Happy Winter Solstice to all Earthlings!

The year is 2007 AD. My calendar reads December 21, the special date called Winter Solstice. Or Summer Solstice south of the equator.


The solstices and the equinoxes each mark the beginning of the four seasons. There is a Summer and a Winter Solstice. And there are two equinoxes as well (Spring and Autumn).

So what is Winter Solstice? It's the day on which W
inter season starts in the northern hemisphere (and Summer starts below the equator).

And it's also the shortest day/longest night of the year north of the equator (or the longest day in the southern hemisphere).

Solstice was known as a special moment of the year since Neolithic times, as is confirmed by archaeological sites such as Stonehenge.

Many cultures celebrate the Winter and Summer solstices, the equinoxes, and even the midpoints between them, leading to LOTS and LOTS of holidays!

So many holidays around the world are linked to the winter solstice.

Christmas is the most popular midwinter celebration. The birth of Christ is observed on December 25th, since that was the winter Solstice when the Julian Calendar was created way back in 45 BC.

So why two solstices per year? Because the Earth's axis tilting furthest from or toward the Sun causes the Sun to be farthest north or south at noon.

It must be really amazing to witness the Winter solstice in places way up north in the Arctic Circle, where you see the Sun above the horizon the entire day! They call that the midnight sun (or midsummer-night sun or polar day). And the reverse happens down south in the Antarctic Circle - the Sun never even comes up at all. That is the polar night. And by now you surely guessed that during the Summer solstice the effects on both hemispheres are just the opposite.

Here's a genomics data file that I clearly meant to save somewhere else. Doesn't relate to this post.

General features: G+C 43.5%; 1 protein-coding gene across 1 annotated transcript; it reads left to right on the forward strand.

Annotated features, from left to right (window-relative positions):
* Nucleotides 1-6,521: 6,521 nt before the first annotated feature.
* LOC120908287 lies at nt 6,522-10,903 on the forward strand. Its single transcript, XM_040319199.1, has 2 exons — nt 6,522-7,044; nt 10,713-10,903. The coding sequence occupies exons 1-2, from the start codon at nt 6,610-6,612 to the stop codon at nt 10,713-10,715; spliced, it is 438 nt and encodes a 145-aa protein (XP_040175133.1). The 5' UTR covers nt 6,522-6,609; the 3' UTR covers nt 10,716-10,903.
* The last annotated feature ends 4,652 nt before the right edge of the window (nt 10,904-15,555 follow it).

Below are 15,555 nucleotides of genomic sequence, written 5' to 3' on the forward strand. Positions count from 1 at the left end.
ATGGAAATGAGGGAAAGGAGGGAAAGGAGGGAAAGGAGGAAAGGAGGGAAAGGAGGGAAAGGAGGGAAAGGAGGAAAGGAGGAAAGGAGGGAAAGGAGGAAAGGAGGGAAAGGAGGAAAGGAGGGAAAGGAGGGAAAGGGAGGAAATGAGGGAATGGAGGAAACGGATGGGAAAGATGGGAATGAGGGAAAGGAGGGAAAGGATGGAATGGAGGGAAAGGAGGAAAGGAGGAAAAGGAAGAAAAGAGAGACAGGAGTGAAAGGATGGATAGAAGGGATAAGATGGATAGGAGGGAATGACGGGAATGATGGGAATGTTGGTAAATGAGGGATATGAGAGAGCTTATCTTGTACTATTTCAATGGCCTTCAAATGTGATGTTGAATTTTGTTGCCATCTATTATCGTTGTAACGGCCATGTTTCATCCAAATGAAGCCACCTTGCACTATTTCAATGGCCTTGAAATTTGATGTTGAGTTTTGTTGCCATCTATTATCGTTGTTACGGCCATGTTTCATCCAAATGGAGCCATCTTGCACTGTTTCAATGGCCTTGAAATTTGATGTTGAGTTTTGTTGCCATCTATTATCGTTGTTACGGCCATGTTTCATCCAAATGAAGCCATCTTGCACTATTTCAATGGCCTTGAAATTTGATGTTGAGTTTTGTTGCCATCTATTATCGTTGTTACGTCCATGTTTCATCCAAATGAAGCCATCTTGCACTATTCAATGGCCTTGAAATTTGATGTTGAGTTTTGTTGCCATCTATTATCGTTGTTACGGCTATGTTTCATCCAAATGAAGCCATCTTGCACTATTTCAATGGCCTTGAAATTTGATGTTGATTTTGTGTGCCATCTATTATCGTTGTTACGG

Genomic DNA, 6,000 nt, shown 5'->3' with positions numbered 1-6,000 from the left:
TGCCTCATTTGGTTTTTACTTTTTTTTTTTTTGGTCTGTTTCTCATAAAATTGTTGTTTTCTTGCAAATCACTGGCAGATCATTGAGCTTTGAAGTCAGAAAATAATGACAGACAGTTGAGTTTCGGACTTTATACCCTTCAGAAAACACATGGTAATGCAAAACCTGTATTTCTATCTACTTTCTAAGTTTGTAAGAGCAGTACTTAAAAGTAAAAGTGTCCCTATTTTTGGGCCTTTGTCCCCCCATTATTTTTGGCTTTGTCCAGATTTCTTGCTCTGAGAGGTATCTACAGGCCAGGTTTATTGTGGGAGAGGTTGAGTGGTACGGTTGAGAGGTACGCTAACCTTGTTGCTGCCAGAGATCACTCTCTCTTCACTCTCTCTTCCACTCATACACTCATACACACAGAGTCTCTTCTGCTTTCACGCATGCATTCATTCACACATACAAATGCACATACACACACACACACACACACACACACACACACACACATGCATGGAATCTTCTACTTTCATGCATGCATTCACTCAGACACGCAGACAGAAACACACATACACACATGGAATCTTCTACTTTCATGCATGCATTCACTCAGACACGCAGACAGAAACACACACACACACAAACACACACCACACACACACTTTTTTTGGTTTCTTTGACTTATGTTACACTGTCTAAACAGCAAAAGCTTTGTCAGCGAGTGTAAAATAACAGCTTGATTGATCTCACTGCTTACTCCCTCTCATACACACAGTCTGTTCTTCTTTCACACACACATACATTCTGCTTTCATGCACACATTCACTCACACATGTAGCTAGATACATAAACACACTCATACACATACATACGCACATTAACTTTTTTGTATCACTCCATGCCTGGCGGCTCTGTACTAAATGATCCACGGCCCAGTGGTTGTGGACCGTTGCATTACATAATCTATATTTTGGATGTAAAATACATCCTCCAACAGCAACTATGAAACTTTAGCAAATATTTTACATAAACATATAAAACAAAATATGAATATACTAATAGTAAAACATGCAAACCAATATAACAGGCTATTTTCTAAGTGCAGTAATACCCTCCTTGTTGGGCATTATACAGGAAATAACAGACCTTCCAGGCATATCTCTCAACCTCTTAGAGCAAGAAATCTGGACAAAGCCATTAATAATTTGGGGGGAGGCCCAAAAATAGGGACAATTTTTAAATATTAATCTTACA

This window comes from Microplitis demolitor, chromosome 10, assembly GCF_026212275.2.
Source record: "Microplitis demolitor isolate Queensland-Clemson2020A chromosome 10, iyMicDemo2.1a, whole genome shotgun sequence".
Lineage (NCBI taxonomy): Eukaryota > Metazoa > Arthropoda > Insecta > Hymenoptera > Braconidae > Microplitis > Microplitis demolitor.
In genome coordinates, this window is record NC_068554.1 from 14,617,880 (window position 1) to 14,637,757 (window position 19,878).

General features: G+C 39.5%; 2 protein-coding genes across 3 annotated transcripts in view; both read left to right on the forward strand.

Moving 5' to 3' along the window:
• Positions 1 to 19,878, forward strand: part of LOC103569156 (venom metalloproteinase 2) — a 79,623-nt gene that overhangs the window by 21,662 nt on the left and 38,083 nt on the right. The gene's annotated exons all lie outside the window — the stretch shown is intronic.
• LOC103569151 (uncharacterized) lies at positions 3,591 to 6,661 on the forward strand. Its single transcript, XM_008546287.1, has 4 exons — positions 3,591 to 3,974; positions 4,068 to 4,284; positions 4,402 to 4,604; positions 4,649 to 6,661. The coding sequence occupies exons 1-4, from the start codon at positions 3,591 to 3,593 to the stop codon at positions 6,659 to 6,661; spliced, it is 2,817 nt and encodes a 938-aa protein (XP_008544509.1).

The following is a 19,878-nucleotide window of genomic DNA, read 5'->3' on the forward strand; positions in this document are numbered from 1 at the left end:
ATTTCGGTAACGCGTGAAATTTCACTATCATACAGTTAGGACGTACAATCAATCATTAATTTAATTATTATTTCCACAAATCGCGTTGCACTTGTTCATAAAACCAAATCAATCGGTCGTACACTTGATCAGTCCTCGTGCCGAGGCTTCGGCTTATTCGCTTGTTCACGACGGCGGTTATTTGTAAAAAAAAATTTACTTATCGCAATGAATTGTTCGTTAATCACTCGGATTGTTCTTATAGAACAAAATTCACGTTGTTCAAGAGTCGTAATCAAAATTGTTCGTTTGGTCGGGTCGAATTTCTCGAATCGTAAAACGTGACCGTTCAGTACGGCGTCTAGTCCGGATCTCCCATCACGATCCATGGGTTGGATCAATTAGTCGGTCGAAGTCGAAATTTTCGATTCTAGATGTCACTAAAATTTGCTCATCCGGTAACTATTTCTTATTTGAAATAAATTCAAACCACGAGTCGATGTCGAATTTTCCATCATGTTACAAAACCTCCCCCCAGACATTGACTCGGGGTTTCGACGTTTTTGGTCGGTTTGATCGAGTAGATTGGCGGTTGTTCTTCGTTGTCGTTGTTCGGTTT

Here's something that not everyone knows... the seasons are NOT caused by Earth being cloeser or farther from the Sun. The orbital eccentricity of the Earth's orbit does make a small contribution, but the main reason is because of Earth's tilt!

Oh, did I mention my favorite reason for celebrating Winter Solstice? Simple, the days are getting longer again (here in the northern hemisphere). That's right, for the next six months we get a bit more sunlight every day.

So have a happy Winter Solstice! And even if you are covered in snow and the skies are grey, rest assured the turning point has been reached. Out with the old, in with the new!